Management, Boards, and Investors All Have a Stake in Corporate Purpose

Written by
Actual Team

Purpose, Inc., episode 1.1: Anthony Goodman, Russell Reynolds Associates

Takeaway: Boards can help define corporate purpose. “At the end of the day, management is going to do the work around purpose. But I think that there is a clear role for the board as well, which is to hold management accountable.”

In this first episode of “Purpose, Inc.,” host Michael Young invites Anthony Goodman, managing director at Russell Reynolds Associates, to talk about leadership. Anthony helps boards and CEOs face new challenges shaping the world.

The question at the heart of the episode: As organizations seek to become more purpose-driven and stakeholder focused, and as investors and asset managers evaluate organizations through the lens of their ESG (environmental, social, governance) practices, who’s going to lead this change?

It’s not 100% the responsibility of the C suite, Anthony says: “If the (company’s) purpose is genuine, it is going to influence everything about the company. Therefore, the board has to understand the purpose and understand how it applies to different stakeholders.”

2020 Trends in Investing

Every year, Russell Reynolds conducts a survey of 40 institutional investors or activist investors about what governance issues they think will rise up for companies in the coming year. Anthony says the 2020 survey revealed five major themes:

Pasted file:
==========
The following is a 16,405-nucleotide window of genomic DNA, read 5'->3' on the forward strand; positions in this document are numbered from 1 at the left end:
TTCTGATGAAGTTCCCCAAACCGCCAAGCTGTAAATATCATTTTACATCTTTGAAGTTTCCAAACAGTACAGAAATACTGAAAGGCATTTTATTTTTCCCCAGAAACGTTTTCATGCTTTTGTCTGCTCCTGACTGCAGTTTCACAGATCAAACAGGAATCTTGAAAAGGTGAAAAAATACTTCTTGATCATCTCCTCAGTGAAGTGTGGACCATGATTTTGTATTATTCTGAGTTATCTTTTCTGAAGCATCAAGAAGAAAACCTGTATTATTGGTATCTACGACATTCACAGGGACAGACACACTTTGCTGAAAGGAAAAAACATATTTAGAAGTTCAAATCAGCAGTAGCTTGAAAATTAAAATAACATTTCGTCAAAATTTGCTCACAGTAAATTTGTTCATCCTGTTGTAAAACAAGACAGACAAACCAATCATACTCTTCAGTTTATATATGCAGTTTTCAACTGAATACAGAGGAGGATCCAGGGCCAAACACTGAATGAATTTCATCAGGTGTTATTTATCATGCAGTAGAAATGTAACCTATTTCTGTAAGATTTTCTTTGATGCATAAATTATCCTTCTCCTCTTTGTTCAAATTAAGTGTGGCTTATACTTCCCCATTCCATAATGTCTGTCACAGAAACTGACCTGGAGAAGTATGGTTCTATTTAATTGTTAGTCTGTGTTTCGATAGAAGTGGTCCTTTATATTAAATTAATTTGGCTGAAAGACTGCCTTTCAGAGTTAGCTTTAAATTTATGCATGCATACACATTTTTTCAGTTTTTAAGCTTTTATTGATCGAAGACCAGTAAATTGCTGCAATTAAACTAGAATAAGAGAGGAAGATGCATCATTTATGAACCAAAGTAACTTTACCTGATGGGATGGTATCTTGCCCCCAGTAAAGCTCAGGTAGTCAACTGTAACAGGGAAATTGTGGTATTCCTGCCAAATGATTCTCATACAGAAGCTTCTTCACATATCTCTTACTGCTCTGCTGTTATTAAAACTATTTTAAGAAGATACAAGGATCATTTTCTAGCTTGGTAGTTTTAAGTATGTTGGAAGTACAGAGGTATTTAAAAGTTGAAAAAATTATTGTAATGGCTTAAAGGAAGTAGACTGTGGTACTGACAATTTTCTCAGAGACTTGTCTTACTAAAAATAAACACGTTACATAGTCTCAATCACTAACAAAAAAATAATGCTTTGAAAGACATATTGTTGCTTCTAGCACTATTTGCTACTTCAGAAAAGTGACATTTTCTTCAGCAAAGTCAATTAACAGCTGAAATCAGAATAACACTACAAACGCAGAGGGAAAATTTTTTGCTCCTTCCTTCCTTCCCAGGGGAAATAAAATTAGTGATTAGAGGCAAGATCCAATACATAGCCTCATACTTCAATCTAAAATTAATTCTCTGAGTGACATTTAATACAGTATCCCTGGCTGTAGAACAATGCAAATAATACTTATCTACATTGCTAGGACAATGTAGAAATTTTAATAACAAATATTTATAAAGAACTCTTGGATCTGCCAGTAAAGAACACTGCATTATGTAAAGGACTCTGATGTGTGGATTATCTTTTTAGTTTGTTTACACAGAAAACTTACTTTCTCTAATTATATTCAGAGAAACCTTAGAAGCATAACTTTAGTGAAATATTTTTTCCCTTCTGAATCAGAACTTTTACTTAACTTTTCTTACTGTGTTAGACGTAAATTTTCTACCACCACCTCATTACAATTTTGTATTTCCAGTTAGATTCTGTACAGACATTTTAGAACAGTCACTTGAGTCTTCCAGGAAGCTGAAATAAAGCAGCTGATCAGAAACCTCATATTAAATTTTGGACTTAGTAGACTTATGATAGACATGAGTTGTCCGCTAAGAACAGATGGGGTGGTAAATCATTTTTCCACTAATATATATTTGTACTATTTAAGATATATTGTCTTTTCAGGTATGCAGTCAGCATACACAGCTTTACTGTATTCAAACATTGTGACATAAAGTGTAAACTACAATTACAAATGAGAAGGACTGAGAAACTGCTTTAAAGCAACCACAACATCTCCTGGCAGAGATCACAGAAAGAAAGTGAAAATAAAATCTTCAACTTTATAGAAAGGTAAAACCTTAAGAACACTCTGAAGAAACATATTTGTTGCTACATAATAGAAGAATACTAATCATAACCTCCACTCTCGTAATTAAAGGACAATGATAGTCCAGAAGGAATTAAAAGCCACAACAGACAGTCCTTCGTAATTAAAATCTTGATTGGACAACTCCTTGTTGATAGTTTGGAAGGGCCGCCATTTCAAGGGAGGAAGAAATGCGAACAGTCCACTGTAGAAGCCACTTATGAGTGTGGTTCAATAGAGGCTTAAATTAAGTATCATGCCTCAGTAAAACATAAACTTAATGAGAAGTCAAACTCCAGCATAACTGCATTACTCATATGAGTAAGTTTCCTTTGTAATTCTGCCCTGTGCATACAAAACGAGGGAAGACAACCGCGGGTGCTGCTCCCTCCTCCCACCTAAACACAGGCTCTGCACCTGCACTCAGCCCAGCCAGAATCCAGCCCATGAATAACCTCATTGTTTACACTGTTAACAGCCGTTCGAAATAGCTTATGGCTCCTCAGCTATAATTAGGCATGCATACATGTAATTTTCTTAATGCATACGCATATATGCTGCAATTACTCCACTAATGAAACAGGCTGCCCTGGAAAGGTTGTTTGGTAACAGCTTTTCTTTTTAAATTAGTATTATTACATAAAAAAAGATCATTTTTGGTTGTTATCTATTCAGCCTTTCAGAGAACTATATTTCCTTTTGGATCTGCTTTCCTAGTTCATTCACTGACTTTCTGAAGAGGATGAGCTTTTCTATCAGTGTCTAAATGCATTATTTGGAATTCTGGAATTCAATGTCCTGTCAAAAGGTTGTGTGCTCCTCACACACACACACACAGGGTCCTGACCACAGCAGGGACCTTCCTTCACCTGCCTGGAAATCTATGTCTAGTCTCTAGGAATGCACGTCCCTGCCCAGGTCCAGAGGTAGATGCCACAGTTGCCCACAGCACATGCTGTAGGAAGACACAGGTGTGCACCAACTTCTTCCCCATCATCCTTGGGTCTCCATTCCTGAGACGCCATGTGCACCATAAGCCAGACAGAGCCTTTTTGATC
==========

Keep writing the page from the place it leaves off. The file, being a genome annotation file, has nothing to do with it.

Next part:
• Rising interest in the E and S aspects of ESG
  • The importance of the search for purpose
  • Better oversight of human capital management
  • A more expansive vew of board diversity
  • Investor activism from NGOs and employee shareholders

In their wide-ranging conversation, Michael and Anthony talk about the impact of the UN Principles for Responsible Investment and international stewardship laws on American companies, and the need for CEOs to get the board’s buy-in before taking controversial stances.

Evaluating Corporate Risk

One resource that boards and investors are increasingly paying attention to in order to evaluate corporate risk around sustainability are third-party ratings. Two systems are coming to the fore: SASB and the Task Force on Climate-Related Financial Disclosures, sometimes called the Bloomberg Commission. “What investors would really like to see is comparability at the end of the day,” he says.

Finally, management and boards need to be aware of the story these ratings may tell investors and the public. Shape that narrative from the start, he advises. “If you don’t put the data out yourself,” Anthony says, “you are still going to be rated by others. But they’re going to be rating you based on their opinions and their data, not on things that you’ve put out in the public domain.”

Listen to the full interview with Anthony here:

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